On November 14, 2006, Canada and Peru signed a bilateral investment treaty (BIT), otherwise referred to as a Foreign Investment Protection and Promotion Agreement (FIPA). This is Canada’s first BIT to be negotiated in eight years and the first BIT to be based on Canada’s new 2004 Model FIPA. This will bring the number of BITs Canada has with developing and newly industrialized countries to a total of 22. Canada is currently in the process of active negotiations with two other countries: India and China. The BIT with India is expected to be finalized within the next four months and the BIT with China within the next eight to 12 months.
Over the last decade or so, BITs have quickly emerged as a viable option for businesses seeking protection of their investments in foreign jurisdictions. Traditionally, when investment disputes arose, foreign investors were limited to seeking remedies through either the domestic court of the host country system or diplomatic espousal claims. These BITs are an attractive alternative because they provide a mechanism to pursue damages claims directly against host states through international arbitration. There has been phenomenal growth in the negotiation of these agreements worldwide–in 1989, there were less than 400 BITs in force and by the end of 2005, that number increased to approximately 2,500.
Negotiations with Peru
Negotiations for the Canada-Peru BIT commenced in the early 1990s, but were put on hold for several years while Canada drafted the new 2004 Model FIPA, taking into account its experiences as a respondent in investment claims brought under NAFTA Chapter 11. After a hiatus of several years, negotiations were re-started in December 2003 after Cabinet had approved the new 2004 Model FIPA. The BIT that was signed on November 14, 2006 closely mirrors the 2004 Model FIPA (with a few exceptions) and is comprised of 52 articles and some 50 pages of reservations and exceptions. Canada’s existing BITs typically contain less than 20 articles and few reservations and exceptions.
Canada’s BIT with Peru contains, as does its BITs with other countries, three core substantive obligations which can be briefly described as follows:
(i) non-discriminatory treatment: the foreign investor and the investment must be accorded treatment no less favourable than that accorded to domestic investors (national treatment) and investors from any other country (most-favoured-nation treatment or MFN treatment);
(ii) fair and equitable treatment: the foreign investment must be accorded fair and equitable treatment in accordance with international law, including full protection and security; and
(iii) compensation for expropriation: expropriation, or measures equivalent to expropriation, must be for a public purpose, non-discriminatory, in accordance with due process of law and accompanied by payment of prompt, adequate and effective compensation.
Significant Changes in Investment Obligations
The obligations contained in the Canada-Peru BIT differ in a number of respects from those contained in other Canadian BITs. The following are areas where we consider that the Canada-Peru BIT has made significant changes in the key substantive areas of investment protection:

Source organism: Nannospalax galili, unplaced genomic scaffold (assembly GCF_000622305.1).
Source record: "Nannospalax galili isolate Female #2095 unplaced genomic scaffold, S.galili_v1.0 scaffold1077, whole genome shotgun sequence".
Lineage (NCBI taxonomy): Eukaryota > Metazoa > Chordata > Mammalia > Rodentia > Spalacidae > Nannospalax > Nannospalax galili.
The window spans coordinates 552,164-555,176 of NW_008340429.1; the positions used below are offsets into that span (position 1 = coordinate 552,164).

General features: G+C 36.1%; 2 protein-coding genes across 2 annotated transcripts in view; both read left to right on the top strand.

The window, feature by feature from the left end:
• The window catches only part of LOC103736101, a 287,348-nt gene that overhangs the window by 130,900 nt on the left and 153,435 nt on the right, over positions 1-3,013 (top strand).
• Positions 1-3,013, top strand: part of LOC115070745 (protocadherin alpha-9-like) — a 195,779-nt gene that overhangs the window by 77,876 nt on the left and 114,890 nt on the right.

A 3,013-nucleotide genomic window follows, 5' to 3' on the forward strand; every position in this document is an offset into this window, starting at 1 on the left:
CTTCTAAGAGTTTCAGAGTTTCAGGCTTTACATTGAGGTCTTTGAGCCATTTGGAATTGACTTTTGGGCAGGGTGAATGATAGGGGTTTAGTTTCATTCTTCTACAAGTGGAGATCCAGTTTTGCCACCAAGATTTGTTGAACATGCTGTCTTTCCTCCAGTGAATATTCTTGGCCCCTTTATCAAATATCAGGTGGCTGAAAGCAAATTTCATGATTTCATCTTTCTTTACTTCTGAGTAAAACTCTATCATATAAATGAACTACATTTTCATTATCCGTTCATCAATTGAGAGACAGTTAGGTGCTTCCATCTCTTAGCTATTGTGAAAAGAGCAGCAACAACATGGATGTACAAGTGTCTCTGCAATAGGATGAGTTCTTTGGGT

(i) narrower scope of protected investments: the definition of "investment" in Canada’s earlier BITs can generally be described as a relatively broad and open-ended asset-based definition with a list of specific types of investments that is indicative rather than definitive. It embraces "any kind of asset" and is followed by a non-exhaustive illustrative list of specific rights and assets. In addressing the meaning of investment, the Canada-Peru BIT departs from the previous open asset-based definition, replacing it with a closed list of defined investments. The BIT also defines what is not included in the definition of investment (e.g. claims to money that arise solely from commercial contracts).
(ii) the removal of protections for "returns": the reference to the "returns of investors" is absent from the operative provisions of the Canada-Peru BIT, including the provisions concerning fair and equitable treatment, expropriation, national treatment and MFN treatment. The Canada-Peru BIT’s obligations apply to investors and covered investments, but not necessarily to the returns from those investments. Given recent expropriation jurisprudence, aggressive measures taken by a host government against investments which significantly impact returns but do not remove the underlying investment itself may be difficult to characterize as compensable expropriation, and will likely be more difficult to challenge under the provisions of the BIT. The protections for "returns of investors" in Canada’s earlier BITs was a rather novel approach when compared to the vast majority of BITs worldwide.
(iii) MFN treatment: the Canada-Peru BIT limits the ability of Canadian investors to benefit from the host government’s MFN obligations, including the potential to benefit from more favourable treaties negotiated by Peru with third countries. Annex III to the BIT contains broad exceptions available to the host government seeking to avoid according MFN treatment to investors. Pursuant to these exceptions, the host government need not extend to investors treatment as favourable as that extended to investors from other countries under agreements existing prior to the entry into force of the Canada-Peru BIT. Further, Annex B4 (unlike the 2004 Model FIPA) explicitly provides that MFN treatment does not encompass dispute resolution mechanisms that are provided for in international treaties or trade agreements. Annex B4 seeks to directly address relatively recent BIT jurisprudence suggesting that the MFN obligations apply to allow an investor to benefit from BITs that the host government has concluded with third countries.